Population Overview
Download
1 / 41

Population Overview How is human population distributed and concentrated? - PowerPoint PPT Presentation


  • 115 Views
  • Uploaded on

Population Overview How is human population distributed and concentrated? Population Growth and Change Measures for population change Population Structure Population pyramids Theories on Variation in Population Growth Malthus and the Transition Theory Case Studies China’s One Child Policy

loader
I am the owner, or an agent authorized to act on behalf of the owner, of the copyrighted work described.
capcha
Download Presentation

PowerPoint Slideshow about ' Population Overview How is human population distributed and concentrated?' - venecia-arthur


An Image/Link below is provided (as is) to download presentation

Download Policy: Content on the Website is provided to you AS IS for your information and personal use and may not be sold / licensed / shared on other websites without getting consent from its author.While downloading, if for some reason you are not able to download a presentation, the publisher may have deleted the file from their server.


- - - - - - - - - - - - - - - - - - - - - - - - - - E N D - - - - - - - - - - - - - - - - - - - - - - - - - -
Presentation Transcript

Population Overview

How is human population distributed and concentrated?

Population Growth and Change

Measures for population change

Population Structure

Population pyramids

Theories on Variation in Population Growth

Malthus and the Transition Theory

Case Studies

China’s One Child Policy

Kerala, India and Social Justice


Moscow, Russia

Jaipur, India


1900=2 billion

1965=3.3 billion

2000=6 billion

2011=7 billion


Where is

Human

Population

Distributed?


World Population Cartogram, 1900

Note: the size of Japan’s and China’s populations. Also note the size of Europe’s population—what happens to it over the next 50 years?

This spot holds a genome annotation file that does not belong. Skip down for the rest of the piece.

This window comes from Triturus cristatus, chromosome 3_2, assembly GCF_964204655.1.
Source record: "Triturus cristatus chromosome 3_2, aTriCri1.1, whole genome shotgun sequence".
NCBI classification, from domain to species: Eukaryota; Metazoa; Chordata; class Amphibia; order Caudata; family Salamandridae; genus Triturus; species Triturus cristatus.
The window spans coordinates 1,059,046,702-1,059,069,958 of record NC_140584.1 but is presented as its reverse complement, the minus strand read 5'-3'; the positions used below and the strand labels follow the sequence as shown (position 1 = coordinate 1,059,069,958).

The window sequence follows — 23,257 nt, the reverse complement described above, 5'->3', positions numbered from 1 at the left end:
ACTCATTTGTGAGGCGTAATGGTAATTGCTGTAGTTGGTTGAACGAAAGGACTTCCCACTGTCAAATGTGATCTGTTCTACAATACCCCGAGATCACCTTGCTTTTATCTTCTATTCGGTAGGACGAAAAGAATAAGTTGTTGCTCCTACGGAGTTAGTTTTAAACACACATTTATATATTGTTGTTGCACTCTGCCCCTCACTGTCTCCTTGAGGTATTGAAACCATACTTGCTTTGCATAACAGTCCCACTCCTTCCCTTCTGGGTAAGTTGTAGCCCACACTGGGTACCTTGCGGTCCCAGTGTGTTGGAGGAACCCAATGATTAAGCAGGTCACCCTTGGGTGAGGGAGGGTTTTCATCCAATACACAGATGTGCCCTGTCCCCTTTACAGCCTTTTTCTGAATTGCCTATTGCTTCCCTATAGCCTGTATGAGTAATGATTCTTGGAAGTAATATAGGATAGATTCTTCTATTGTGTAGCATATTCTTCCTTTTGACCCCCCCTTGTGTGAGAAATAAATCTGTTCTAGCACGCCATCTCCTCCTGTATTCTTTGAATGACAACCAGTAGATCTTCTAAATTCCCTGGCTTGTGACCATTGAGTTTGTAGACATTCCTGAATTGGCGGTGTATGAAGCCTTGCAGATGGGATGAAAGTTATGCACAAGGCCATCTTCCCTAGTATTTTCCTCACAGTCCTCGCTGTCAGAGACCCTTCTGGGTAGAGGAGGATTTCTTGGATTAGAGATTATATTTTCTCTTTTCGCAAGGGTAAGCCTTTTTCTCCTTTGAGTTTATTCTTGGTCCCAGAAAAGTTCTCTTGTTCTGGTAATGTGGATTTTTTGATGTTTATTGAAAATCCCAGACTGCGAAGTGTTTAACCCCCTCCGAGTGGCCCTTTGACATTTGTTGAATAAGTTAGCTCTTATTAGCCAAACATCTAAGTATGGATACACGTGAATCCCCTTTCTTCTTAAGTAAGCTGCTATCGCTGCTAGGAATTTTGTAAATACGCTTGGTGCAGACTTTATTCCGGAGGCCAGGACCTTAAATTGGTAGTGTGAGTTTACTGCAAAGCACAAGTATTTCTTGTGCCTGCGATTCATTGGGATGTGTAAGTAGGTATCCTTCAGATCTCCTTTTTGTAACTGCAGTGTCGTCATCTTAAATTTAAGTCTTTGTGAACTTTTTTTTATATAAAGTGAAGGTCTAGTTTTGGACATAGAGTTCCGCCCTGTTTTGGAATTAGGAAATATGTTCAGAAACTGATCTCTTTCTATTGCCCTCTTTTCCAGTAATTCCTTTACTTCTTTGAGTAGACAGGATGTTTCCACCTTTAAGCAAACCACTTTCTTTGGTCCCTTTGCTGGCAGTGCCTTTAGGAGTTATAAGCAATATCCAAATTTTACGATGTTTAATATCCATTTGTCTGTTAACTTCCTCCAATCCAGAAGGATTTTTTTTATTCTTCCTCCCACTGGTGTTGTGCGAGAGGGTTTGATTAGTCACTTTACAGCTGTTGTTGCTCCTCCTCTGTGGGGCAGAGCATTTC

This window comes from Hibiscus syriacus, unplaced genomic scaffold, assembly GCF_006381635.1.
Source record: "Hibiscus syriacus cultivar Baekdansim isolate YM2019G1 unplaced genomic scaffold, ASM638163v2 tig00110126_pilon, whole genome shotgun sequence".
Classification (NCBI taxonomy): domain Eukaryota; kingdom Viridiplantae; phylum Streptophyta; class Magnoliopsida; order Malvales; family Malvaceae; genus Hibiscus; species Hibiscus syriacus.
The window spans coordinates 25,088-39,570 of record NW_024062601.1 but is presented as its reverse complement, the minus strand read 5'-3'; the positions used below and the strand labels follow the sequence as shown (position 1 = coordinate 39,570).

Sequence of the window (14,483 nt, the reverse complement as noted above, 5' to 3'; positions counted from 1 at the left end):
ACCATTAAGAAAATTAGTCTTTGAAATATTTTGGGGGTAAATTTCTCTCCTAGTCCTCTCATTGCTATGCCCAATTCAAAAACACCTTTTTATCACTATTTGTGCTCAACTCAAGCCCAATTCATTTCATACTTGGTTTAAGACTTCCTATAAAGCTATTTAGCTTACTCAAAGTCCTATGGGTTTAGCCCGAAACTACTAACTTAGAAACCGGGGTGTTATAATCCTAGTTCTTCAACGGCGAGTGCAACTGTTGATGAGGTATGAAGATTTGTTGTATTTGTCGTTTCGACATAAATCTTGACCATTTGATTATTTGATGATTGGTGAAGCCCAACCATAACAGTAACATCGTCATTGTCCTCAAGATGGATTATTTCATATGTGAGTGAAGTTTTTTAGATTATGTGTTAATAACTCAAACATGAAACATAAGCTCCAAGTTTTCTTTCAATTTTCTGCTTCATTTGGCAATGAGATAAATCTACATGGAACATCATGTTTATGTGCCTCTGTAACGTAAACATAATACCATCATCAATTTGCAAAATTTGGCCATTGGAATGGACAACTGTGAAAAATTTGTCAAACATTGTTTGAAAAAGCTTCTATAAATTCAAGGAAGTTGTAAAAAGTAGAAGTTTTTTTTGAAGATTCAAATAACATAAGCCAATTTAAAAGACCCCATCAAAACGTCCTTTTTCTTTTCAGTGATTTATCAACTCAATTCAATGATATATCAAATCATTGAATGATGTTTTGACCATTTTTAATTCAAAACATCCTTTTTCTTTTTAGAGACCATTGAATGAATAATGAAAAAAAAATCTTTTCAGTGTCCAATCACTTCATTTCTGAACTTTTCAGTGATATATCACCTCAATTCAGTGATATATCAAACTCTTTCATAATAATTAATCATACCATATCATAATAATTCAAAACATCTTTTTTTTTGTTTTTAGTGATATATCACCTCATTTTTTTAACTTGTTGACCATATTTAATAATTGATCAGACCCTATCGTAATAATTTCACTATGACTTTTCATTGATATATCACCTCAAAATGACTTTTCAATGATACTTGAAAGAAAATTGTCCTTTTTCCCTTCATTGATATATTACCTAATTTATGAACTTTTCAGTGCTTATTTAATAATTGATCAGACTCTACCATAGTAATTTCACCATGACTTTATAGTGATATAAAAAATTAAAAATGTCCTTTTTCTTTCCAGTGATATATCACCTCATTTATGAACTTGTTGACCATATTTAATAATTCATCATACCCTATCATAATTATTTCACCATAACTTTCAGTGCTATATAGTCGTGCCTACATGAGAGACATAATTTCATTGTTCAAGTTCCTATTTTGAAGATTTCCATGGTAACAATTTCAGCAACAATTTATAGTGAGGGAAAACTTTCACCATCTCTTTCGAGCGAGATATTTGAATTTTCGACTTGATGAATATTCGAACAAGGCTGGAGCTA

World Population Cartogram, 2000

This cartogram provides a good image of the current distribution of human

population on earth. Are you surprised by the size of the population in any

particular region or country?


World Population Cartogram, 2050 (projected)

This cartogram illustrates the human population as it will most likely be in 2050. What regions have lost population? Any surprises? Notice what has happened to China’s population since 1900.


Another view of the world s population cartogram
Another view of the World’s Population Cartogram

  • This cartogram clearly illustrates which countries have the largest populations. What region of the world clearly dominates in human population numbers? Which regions have the fewest people?


Where is human population concentrated?

Major Clusters:

East Asia (1/4 of world’s population)

South Asia (1/4 of world’s population)

Europe

Southeast Asia (600 million)


How is population

density calculated?

Arithmetic Density

Simple calculation of persons/land area

Physiological Density

Explains uneven

distribution of humans across Earth


Agricultural Density

Reflects differences in economic conditions.




Crude Birth Rate:

Births per 1,000

Crude Death Rate: